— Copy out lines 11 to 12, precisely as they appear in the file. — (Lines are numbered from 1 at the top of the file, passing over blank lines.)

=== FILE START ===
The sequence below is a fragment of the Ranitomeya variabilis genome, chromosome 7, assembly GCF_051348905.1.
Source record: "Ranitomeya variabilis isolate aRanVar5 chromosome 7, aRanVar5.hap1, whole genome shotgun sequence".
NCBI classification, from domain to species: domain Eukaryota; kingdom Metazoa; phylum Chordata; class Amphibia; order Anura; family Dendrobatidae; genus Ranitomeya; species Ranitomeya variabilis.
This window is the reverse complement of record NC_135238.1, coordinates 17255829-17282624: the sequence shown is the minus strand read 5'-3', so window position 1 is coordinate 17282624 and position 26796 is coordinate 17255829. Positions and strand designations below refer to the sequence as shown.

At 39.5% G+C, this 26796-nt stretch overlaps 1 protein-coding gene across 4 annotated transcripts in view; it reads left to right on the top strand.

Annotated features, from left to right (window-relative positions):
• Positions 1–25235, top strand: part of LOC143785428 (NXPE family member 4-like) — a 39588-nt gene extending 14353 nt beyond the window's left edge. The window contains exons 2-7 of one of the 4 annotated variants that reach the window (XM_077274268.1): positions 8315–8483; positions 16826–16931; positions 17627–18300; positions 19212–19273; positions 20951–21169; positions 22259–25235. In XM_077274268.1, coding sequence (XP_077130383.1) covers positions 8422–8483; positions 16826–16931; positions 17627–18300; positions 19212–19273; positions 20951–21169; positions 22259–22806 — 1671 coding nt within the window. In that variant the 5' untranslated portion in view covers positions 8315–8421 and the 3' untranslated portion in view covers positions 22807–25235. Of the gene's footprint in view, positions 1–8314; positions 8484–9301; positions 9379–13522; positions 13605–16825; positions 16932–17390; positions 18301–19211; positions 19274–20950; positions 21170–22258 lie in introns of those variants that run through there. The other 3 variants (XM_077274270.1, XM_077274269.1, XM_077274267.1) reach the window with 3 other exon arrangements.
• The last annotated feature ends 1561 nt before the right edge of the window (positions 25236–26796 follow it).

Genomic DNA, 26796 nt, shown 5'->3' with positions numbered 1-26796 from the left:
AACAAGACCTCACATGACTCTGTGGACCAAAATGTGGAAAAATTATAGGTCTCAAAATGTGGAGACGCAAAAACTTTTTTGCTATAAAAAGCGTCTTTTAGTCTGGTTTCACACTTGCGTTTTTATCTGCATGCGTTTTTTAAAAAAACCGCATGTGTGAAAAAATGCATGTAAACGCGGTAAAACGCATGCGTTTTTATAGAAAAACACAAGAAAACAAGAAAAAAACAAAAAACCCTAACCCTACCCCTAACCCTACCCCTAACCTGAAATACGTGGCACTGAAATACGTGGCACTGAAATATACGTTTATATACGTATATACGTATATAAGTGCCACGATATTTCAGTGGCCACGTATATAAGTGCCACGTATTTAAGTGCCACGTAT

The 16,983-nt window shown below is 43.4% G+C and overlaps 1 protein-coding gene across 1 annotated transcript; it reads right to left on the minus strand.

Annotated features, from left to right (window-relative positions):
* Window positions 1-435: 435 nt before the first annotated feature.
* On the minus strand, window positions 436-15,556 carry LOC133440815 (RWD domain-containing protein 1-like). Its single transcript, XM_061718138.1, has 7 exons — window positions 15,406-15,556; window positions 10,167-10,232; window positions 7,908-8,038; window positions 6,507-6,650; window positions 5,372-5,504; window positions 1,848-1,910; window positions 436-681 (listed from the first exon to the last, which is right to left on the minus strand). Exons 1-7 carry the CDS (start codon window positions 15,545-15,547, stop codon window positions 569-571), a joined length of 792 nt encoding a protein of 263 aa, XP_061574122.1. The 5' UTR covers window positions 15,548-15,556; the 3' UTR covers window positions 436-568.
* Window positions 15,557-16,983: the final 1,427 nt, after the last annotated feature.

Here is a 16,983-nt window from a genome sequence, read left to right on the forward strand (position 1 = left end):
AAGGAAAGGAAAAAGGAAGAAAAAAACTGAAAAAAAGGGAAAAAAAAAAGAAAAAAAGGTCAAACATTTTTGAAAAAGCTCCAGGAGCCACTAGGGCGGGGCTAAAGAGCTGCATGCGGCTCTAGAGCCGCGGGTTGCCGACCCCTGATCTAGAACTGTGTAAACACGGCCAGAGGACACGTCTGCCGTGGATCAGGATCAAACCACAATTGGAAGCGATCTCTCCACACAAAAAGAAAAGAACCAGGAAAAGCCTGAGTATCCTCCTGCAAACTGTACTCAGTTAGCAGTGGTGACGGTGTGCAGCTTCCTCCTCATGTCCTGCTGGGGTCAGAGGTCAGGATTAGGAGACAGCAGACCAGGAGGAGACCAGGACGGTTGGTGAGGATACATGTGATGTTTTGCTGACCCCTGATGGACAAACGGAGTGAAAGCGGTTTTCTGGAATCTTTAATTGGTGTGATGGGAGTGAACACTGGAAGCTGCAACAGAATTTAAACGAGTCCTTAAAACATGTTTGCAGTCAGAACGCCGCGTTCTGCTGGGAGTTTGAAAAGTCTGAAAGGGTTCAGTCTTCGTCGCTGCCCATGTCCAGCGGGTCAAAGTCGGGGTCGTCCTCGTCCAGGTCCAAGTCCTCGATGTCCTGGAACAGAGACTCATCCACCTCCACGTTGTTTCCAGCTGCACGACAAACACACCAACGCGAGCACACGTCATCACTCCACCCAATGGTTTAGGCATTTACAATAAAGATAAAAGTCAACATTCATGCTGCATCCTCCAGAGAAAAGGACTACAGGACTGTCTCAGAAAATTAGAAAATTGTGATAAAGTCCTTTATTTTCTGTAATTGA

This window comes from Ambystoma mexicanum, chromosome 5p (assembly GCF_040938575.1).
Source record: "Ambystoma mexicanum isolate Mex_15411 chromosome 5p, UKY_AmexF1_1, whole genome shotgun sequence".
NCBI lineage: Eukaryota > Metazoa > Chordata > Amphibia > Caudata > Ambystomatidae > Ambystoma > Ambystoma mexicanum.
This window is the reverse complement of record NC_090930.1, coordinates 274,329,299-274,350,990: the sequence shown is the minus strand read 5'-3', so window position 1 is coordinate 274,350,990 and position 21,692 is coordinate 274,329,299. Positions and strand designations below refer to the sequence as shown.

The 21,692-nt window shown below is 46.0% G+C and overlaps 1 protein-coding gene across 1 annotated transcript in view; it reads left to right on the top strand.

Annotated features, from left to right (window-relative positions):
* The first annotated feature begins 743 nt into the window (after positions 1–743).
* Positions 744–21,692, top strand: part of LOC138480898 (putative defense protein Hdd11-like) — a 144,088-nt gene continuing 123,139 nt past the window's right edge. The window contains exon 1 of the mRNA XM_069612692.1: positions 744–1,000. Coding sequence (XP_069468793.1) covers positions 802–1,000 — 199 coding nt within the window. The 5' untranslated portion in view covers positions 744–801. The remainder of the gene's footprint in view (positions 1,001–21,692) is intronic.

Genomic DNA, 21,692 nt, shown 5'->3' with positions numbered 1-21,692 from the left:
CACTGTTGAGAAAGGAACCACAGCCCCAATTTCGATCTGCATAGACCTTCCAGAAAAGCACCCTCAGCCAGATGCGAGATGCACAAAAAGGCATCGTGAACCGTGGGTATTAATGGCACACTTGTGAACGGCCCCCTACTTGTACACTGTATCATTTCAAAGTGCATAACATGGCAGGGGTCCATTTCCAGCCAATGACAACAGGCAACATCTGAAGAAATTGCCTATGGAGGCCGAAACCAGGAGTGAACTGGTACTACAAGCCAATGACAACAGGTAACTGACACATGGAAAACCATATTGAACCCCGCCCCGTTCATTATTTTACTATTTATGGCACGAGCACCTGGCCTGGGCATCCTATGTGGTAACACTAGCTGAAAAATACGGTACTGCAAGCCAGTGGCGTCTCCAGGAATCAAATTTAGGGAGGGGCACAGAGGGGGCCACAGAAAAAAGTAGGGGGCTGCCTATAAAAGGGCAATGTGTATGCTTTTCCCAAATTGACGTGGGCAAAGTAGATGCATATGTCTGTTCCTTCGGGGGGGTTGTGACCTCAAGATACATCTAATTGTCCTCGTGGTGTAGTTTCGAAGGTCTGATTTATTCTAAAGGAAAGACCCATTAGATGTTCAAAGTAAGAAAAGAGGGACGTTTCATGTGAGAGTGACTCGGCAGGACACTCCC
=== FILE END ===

The 16,983-nt window shown below is 43.4% G+C and overlaps 1 protein-coding gene across 1 annotated transcript; it reads right to left on the minus strand.

Annotated features, from left to right (window-relative positions):